Institut Pasteur
Renamed From: Penicillin

Institut Pasteur



  • Pharmaceuticals



  • Free Food Silo in each city


Penicillin is one of the most effective and inexpensive pharmaceuticals of the modern age. Its low cost, wide range of uses and low risk of side effects makes overall health in the host empire higher. This decreases infant mortality and allows people to live longer, increasing the Growth rate of Cities.


Penicillin was one of the first antibiotic agents, and continued to be used throughout the modern age, until genetic and nanotechnological breakthroughs in disease control rendered it no longer necessary. In 1928, Alexander Fleming observed that colonies of the bacterium Staphylococcus aureus failed to grow in those areas of a culture that had been accidentally contaminated by the green mold Penicillium notatum. He grew the mold in a fluid medium and found that the substance it produced killed many of the most common forms of bacteria ailing humans. In the late 1930s, Howard Florey and Ernst Boris Chain purified penicillin and, by 1941, an injectable form of the drug became available.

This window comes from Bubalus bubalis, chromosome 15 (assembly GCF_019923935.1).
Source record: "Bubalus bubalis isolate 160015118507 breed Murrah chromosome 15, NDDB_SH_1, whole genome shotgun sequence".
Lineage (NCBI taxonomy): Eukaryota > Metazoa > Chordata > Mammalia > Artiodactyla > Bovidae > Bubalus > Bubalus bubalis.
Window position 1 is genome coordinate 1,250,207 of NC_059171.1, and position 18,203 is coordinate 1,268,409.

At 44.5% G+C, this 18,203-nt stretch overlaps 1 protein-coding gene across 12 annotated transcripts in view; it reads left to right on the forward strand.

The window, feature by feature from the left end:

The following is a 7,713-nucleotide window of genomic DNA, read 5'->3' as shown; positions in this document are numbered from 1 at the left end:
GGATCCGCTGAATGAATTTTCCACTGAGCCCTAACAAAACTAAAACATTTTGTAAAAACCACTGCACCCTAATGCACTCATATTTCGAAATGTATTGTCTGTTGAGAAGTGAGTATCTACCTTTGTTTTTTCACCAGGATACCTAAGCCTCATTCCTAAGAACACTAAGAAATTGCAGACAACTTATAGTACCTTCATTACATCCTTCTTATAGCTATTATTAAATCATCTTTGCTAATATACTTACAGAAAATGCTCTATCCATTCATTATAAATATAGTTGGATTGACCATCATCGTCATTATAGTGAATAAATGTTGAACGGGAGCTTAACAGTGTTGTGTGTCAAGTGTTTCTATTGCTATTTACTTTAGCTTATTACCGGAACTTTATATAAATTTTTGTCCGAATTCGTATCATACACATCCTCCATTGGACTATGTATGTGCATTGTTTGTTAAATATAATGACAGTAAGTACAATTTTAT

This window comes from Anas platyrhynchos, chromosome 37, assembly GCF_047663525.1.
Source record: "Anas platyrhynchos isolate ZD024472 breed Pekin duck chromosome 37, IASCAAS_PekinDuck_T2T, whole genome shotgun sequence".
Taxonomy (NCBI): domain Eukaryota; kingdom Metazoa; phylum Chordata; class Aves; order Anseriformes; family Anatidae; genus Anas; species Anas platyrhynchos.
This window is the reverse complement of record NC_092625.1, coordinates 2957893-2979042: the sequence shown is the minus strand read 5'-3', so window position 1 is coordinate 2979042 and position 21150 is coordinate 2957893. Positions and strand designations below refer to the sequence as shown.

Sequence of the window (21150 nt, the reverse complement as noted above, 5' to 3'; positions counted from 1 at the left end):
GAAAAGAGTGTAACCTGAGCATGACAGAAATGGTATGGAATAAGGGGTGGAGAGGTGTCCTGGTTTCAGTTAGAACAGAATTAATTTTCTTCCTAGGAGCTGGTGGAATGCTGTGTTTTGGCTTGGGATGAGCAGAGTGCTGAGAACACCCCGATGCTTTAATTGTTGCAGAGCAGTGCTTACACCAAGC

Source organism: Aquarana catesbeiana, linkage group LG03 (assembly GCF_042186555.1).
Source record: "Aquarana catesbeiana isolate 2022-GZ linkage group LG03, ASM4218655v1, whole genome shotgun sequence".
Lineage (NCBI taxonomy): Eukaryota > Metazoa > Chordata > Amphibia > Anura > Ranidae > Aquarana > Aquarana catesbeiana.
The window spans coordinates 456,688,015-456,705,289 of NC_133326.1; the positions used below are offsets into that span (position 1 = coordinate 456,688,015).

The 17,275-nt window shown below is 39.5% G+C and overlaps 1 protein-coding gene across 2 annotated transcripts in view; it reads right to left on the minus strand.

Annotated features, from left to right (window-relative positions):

Doctors used penicillin to treat a range of bacterial infections, including those that caused pneumonia, spinal meningitis, syphilis and staphylococcus infections of the throat. Although some people were violently allergic to it, penicillin became a principal drug in the war against bacterial infection and widespread use throughout the twentieth century contributed to a healthier population wherever it became available.